How to think about rebuilding the middle class
The demise of our middle class might be the most compelling problem in U.S. economics. It lives at the heart of our debates about income inequality, U.S. competitiveness, tax policy, Social Security and so much more. Each of these debates have their distinct orbits, but drawing them together is the question of how we give average Americans a chance to elevate their standard of living, work for decent pay and retire in dignity.
You don't need more words on the 30-year stagnation of median wages (CliffNotes version: They're really, truly stagnating). What might be more useful is a frame for thinking about how Washington can thaw the middle-class freeze. As I see it, there are four categories of intervention.
The first category is Weak Intervention. This is the classic laissez-faire approach that says stable taxes and smart, lax regulations are the best way to let private-sector wages grow themselves. The second category is Income Intervention, using a progressive tax code to take wealth from the top and send it below in the form of tax credits or services. The third category is Education Intervention, where government actively supports schools, especially at the post-secondary level, by investing in colleges and helping students attend them. The fourth category is Industrial Intervention, where government backs certain industries implicitly (e.g. with a carbon tax) or explicitly (e.g. with solar energy subsidies).
The question facing Washington isn't whether to intervene in the economy. We've already answered in the affirmative, with tax credits for the poor, student loans and university research grants, and fossil fuel subsidies. The question is how to intervene better to promote middle-class wages without sacrificing the overall dynamism of the economy. Democrats don't want to pull back regulation and tax rates. Republicans don't want to expand our industrial policy into green energy.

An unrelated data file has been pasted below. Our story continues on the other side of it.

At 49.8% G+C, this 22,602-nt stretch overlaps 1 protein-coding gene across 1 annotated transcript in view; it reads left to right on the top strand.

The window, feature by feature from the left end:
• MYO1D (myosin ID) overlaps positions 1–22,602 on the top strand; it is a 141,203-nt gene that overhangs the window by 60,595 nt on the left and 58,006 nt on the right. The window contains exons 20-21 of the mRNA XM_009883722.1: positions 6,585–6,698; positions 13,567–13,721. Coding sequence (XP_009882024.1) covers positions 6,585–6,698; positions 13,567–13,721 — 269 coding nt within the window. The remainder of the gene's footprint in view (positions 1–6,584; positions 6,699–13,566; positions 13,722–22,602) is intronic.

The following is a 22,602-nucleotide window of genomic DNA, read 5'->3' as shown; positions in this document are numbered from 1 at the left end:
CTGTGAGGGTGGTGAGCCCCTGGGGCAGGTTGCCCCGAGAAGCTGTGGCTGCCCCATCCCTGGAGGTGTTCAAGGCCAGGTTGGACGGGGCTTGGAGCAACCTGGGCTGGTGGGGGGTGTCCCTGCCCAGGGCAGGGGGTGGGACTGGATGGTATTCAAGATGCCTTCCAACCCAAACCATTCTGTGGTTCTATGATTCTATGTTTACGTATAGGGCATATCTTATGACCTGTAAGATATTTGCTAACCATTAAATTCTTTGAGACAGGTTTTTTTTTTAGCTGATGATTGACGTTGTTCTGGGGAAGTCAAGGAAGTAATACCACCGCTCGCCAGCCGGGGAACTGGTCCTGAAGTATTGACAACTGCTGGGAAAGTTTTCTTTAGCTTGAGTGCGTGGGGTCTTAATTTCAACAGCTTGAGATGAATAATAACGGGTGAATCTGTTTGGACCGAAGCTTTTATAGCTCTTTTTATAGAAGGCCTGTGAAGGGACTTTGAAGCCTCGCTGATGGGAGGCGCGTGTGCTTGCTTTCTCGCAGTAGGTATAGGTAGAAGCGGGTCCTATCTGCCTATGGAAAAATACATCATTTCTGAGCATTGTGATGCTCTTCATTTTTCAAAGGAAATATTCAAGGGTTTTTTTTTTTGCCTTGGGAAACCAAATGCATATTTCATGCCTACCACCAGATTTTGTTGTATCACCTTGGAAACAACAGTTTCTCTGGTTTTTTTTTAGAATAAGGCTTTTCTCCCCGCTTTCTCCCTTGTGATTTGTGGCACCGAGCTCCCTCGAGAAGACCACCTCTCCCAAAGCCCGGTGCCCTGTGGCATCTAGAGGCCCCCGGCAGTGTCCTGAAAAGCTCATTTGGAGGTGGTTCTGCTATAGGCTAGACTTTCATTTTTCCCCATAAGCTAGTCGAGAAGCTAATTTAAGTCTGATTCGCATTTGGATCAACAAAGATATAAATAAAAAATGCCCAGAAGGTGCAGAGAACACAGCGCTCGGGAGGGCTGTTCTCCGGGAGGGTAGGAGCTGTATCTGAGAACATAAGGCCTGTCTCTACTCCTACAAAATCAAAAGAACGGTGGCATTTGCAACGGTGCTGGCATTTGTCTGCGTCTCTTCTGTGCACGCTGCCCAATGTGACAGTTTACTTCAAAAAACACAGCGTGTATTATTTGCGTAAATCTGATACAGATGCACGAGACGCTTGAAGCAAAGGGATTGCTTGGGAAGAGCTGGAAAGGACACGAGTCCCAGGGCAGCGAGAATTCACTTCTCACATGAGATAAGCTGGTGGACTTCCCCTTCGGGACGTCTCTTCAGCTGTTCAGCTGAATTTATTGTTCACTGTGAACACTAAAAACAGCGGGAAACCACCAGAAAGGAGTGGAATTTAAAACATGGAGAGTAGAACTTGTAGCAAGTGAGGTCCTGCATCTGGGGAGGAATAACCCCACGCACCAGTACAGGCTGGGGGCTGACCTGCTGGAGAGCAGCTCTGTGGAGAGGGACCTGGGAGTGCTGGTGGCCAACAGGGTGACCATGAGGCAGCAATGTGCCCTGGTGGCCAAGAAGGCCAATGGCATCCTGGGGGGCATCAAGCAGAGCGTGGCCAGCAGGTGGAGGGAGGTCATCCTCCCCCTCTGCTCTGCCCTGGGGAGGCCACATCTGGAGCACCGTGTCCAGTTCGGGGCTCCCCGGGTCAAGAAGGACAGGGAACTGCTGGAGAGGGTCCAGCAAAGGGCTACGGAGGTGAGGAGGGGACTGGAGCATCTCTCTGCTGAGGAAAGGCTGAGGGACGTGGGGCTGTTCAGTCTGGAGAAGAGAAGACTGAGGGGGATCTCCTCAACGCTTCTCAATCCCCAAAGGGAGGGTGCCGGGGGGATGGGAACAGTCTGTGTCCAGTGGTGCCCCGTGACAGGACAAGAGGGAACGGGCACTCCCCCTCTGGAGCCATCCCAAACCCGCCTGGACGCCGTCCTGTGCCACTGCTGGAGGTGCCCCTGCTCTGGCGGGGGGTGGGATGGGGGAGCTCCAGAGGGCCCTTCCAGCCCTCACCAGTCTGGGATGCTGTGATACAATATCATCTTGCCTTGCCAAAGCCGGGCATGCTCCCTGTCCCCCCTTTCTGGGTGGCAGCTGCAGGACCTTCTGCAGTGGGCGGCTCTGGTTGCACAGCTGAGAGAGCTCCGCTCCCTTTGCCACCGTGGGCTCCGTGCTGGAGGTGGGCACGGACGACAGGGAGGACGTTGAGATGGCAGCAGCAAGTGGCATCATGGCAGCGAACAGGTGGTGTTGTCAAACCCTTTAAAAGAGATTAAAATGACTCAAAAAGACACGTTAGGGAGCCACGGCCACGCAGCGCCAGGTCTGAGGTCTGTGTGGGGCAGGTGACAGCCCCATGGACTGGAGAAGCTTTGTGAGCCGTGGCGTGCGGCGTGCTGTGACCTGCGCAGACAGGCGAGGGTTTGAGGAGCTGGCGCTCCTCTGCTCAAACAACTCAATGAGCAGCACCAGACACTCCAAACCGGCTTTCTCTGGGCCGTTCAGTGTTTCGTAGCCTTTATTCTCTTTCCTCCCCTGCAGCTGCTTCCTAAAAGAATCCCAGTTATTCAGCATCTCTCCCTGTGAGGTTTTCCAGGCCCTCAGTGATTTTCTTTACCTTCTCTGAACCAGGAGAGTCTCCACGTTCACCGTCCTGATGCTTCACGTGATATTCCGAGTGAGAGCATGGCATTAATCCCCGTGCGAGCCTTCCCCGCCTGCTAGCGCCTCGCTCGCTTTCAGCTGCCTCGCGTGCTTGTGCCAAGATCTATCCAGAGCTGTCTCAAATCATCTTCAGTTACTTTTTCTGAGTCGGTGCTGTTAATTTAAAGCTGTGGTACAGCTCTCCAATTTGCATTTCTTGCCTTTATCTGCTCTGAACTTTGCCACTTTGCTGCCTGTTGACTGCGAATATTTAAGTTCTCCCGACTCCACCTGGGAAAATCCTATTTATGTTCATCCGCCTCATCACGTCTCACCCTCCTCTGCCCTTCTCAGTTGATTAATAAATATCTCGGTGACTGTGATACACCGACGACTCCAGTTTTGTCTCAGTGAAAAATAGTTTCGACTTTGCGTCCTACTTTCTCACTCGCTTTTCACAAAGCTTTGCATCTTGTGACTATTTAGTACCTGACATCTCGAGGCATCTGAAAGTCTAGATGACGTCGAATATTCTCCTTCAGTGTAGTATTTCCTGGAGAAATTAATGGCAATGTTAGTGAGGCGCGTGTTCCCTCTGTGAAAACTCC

With income and industrial intervention facing gridlock, it's no wonder Washington is paying serious attention to bucket No. 3: education reform. In particular the president has called out the promise of community colleges. Yes, they suffer from vertiginous drop-out rates. But yes, they can really make a difference. According to the Bureau of Labor Statistics, jobs that require two-year associate degrees are projected to rise by 19 percent in the next 10 years, faster than jobs at the doctoral, master's or any other level. Even better, an associate degree confers up to a 66 percent bonus over high school graduates' wages.
Conservatives might balk at additional investment in low-income schools with unproven track records, but the administration could back its investment in community colleges by adopting Bridget Terry Long's idea (pdf) to have each accredited college produce the equivalent of a fact sheet. This is a deceptively simple idea with big implications. The fact sheet available to each applicant would include stats like the school's loan default rate, average debt after graduation, employment rate after six months, and an employer survey on satisfaction with graduates by industry.
Putting key financial and employment information in front of students would give focus to their education, showing the light at the end of the tunnel and pointing to the deepest potholes. With a better understanding of the risks and benefits of each college, students might be more likely to choose a program that suits their skills and less likely to drop out.
Barring some unforeseen miracle, the middle class will continue to struggle without new industries to support their skills or new skills attained by more education and training. The temperature of Washington is not suitable to growing bold new industrial policy at the moment. The main theater in the war to save the middle class is education.
Derek Thompson is an associate editor at the Atlantic, where he writes about economics, business and technology.
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